What does a mother runner look like? Strong. And smiley.Up today: round two of What Another Mother Runner Looks Like. 75 or so mother runners who come in a range of shapes and sizes, but personify what mother runners stand for: confidence, strength, ambition, inspiration, vibrancy. I hope the combined 132 pictures drove home the point that there is no such thing as a stereotypical runner. Sure, there are wisps who whip across the line seemingly effortlessly—and there are a few of them in this collection (and yes, we love you and your little bods!)—but the majority of the pack are runners who might have bulky quads; who might have a little extra bulge on their midsection; who might be far from the “ideal” runner physique. But here’s the thing about the majority of us: we’re dominating the race fields. Some days, we’re running long. Some days, we’re running fast. Some days, we’re just running. We’re setting PR’s and killing the hills. We’re surprised by how running has become ingrained in our DNA, the reward of dedication and consistency. We’re inspiring others to try it. In short, we are redefining what a runner looks like. I wanted to share a few thoughts from Rebecca, who describes herself as overweight/obese since puberty (“and three pregnancies haven’t helped,” she adds). When she submitted her picture, she wrote, [caption id="" align="alignleft" width="320"] Rebecca went outside her comfort zone to participate. That’s some serious strength.[/caption] “I like your idea for a photo essay: real women, with real bodies. It’s outside my comfort zone, but I’ve decided to include my photo because I think there are plenty of other women out there whose bodies look more like mine than any of the 14 shown so far. And I think it would mean a lot to those other women to see someone more like themselves. Women who equally value the another mother runner community that the two of you promote.” Rebecca: we so appreciate you—and the rest of you—who have put yourself out there. There is a reason why this community is so valuable: it’s as strong and supportive as the collective legs we run on. Again, I ask you to please share this gallery: Facebook it, tweet it, send it to your pals. Thank you, thank you. And here’s the link to Part I in case you missed it. (And full disclosure: I am not in this. I meant to be, but it’s 9:15 p.m. and I have to run at 5:20 a.m. and I have no interest into changing into a sports bra and spandex right now. Raincheck. Promise.)
I started Crossfit exactly one month before my 29th birthday in August 2010. I was living in North Lake Tahoe and had been hearing about Crossfit from a number of friends, including one friend who was able to finally quit smoking and who totally transformed himself all in a couple of months. His results were inspiring, and I had also heard you got to jump around on things, swing on other things, and get upside down. I was so in! Those first couple of days I wasn't sure I'd be able to make that five minute stroll home because I was so frickin' sore.I’ve always been active in a variety of different types of exercise, including cycling, triathlons (I can barely swim and I hate to run) Tae Bo, P90X, and more, but none were able to garner my short attention span for long. Crossfit has complemented my A.D.D. perfectly because there are literally hundreds of skills, movements, and lifts not just to learn but also to get the technique right. There's little time for boredom with Crossfit and I always have a list of things I want to accomplish; some of it is improving technique, some of it is doing a skill for the first time, and somewhere on that list is to run more, too. Basically, there is ALWAYS something that I will pretty much suck at doing, so there is always something to improve and whatever it is, I will hammer it until I get it, get better at it, and then own it. That first month I started, it was double unders, clearing the jump rope twice in one jump. I couldn't do those things to save my life, but after every workout I'd go out into the parking lot and keep trying. This process included thousands of failed attempts, and so, so many painful leg lashings. The first time getting consecutive double unders was like a rite of passage (you know, because people call it a cult). High fives abound! Soon instead of 4 or 7 DUs it was 34 and when I broke 50 I pretty much threw a party. That, in the CF world, means proudly writing my name up on the board, “Michelle M: Double Unders: 52”. Oh the glory! The support from everyone has always been and continues to be incredible and never ceases to amaze me. Only four months after I started CF, I moved to Oakland. I missed the trainers, I missed the friendships, and I didn't think there was any gym that would be able fill those shoes. And then I found Crossfit Oakland. I was surprised to find the same high quality trainers and high quality people with whom to surround myself and I remember on my first visit I watched (from afar) the two strongest women in the gym back squatting, thinking, “damn, they are strong” and subsequently, “I could never do that.” Fast forward to now, and I am proud to call them my friends and I am back squatting not only with them, but also at almost the same level! In March 2011, with much hesitation, I signed up for my first Crossfit competition, The Crossfit Open. At one point, I went through a bout of “my muscles are getting too big” thoughts but that lasted about a minute. I decided I loved seeing and testing what my body was capable of doing, what my muscles allowed me to do much more than anything else. Individuals from different gyms submitted their scores online and then can see the rankings at the end of each week. By doing these competitions I learned, or remembered, rather, that I can be crazy competitive, and that I pee A LOT before any competition. While I absolutely believe that this is all about improving the person I was yesterday, to find someone else who's at a similar skill level as me can offer some unique opportunities to challenge myself and push past what I previously thought I could not do. It's just another element that makes going to the gym fun. I'm competitive, I want to beat the girl next to me. Always. But when she beats me, I turn around and don't hesitate to congratulate her, because she pushed me, and that was the goal. Since that first Open, I've competed in a couple other competitions, with a couple more on the horizon. The last one was the Nor Cal Regionals team competition. Regionals were a great experience for me. They did a great job of exposing my weaknesses (pull-ups, for the love of God, pull-ups!), but I found I can do well under pressure and I got a PR along the way (140# snatch). It was a 3 day roller coaster of highs, lows, and wtf’s...I love to hate that anxious panic attack in the minutes leading up to the 3-2-1 GO! The best moment is that split second after “GO!”, right when all that nervous energy gets transformed into kinetic energy; which I'm pretty sure is, like, a law of physics or something. Thomas Camptelli for the fab photo!)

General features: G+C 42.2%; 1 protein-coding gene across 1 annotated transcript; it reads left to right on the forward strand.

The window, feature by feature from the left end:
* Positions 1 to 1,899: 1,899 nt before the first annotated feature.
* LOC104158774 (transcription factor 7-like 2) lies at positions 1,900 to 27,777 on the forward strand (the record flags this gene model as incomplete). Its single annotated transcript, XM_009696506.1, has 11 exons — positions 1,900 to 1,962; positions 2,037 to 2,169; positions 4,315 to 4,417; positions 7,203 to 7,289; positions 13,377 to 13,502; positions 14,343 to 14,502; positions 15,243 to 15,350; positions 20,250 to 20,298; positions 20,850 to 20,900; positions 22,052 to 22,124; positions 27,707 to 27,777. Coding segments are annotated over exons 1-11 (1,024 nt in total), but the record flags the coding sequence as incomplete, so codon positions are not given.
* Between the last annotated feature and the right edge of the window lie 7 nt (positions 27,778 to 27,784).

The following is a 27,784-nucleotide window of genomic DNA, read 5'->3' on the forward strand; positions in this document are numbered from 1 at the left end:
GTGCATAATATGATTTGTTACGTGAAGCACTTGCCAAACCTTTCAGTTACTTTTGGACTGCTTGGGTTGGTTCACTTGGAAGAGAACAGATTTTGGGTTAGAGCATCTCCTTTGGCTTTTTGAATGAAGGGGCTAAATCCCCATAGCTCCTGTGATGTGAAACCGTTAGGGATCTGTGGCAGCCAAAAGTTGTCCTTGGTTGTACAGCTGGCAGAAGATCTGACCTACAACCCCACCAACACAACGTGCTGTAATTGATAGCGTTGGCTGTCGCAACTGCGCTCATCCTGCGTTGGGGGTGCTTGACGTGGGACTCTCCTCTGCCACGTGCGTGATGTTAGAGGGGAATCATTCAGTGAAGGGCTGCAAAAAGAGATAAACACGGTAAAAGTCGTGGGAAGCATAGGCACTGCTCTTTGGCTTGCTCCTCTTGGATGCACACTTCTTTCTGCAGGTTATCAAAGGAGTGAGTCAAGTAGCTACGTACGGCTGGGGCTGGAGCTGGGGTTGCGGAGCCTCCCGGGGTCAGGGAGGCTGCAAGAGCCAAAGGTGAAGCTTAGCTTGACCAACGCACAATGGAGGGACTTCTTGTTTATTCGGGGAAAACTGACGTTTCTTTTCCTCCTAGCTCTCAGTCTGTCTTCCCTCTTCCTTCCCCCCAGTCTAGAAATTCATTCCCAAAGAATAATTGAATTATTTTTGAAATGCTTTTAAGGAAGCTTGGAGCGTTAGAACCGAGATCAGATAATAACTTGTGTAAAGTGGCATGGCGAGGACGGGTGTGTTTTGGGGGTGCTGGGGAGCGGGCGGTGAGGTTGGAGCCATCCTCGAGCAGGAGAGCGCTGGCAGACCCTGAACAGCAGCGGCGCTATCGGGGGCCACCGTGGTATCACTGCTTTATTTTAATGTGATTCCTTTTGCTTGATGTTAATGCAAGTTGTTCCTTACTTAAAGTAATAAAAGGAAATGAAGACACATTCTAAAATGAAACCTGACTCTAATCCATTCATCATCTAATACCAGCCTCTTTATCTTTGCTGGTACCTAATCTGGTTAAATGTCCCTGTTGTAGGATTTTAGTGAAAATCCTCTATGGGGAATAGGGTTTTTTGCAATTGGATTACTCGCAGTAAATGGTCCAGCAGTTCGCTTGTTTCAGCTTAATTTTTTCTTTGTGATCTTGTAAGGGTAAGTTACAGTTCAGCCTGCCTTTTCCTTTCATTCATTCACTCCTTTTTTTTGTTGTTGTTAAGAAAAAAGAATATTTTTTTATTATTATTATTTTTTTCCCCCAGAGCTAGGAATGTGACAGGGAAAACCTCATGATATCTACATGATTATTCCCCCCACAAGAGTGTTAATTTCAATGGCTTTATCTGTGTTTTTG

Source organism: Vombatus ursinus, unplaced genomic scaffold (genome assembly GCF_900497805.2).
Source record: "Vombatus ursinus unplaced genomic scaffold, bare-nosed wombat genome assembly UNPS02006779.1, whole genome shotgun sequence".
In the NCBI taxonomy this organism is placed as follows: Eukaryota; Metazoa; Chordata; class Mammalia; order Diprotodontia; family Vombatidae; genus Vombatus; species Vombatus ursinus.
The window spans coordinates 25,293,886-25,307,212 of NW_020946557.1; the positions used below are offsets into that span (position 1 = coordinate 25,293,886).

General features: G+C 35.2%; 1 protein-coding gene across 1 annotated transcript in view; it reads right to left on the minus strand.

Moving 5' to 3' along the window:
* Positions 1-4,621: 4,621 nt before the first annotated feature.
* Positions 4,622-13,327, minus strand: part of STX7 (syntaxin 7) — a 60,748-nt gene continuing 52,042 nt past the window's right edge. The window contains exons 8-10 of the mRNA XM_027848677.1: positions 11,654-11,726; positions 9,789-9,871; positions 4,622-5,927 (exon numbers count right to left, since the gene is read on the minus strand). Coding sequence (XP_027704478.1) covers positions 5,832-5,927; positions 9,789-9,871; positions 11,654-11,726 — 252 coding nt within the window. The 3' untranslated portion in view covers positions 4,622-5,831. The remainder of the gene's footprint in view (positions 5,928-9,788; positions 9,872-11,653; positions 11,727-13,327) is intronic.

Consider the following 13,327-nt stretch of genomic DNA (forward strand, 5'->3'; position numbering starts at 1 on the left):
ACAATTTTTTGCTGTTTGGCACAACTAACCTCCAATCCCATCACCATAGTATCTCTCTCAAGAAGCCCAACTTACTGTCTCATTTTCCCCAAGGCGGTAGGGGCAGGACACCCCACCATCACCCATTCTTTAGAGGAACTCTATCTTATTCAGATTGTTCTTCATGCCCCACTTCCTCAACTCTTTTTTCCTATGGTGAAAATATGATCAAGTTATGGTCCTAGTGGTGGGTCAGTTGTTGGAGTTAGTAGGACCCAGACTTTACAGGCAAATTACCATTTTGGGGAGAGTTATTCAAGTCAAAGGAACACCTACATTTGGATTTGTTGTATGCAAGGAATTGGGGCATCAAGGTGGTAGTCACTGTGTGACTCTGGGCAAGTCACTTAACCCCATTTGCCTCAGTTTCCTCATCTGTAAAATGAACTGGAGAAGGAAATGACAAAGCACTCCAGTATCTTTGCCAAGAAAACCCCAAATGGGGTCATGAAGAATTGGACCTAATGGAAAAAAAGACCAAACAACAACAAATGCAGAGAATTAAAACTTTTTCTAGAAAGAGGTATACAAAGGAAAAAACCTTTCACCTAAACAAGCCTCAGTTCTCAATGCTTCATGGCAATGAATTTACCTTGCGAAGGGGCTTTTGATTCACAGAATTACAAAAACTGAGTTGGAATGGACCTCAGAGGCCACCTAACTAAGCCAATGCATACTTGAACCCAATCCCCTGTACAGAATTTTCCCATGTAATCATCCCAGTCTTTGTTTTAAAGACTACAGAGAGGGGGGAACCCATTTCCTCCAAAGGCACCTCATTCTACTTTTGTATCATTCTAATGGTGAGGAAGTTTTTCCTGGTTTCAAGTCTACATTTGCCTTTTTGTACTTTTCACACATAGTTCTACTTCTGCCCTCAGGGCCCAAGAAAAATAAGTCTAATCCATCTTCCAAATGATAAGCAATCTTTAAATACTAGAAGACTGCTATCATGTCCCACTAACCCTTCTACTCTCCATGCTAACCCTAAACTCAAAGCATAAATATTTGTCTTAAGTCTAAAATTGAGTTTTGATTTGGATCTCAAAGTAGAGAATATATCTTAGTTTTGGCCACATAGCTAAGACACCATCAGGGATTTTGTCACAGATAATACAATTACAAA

- If a recipe calls for two cups of pasta, use one and add more vegetables.
- Replace one cup of sugar with 2/3 cup and add extra sweetness through vanilla, sweet spices and fruit.
- Cut fat from baked goods by replacing fat or oil recommendations with Greek yogurt, canned pumpkin or applesauce.
- Add thickness to soup by adding pureed beans or split peas. It’ll make your soup creamier, more filling and add fiber and protein.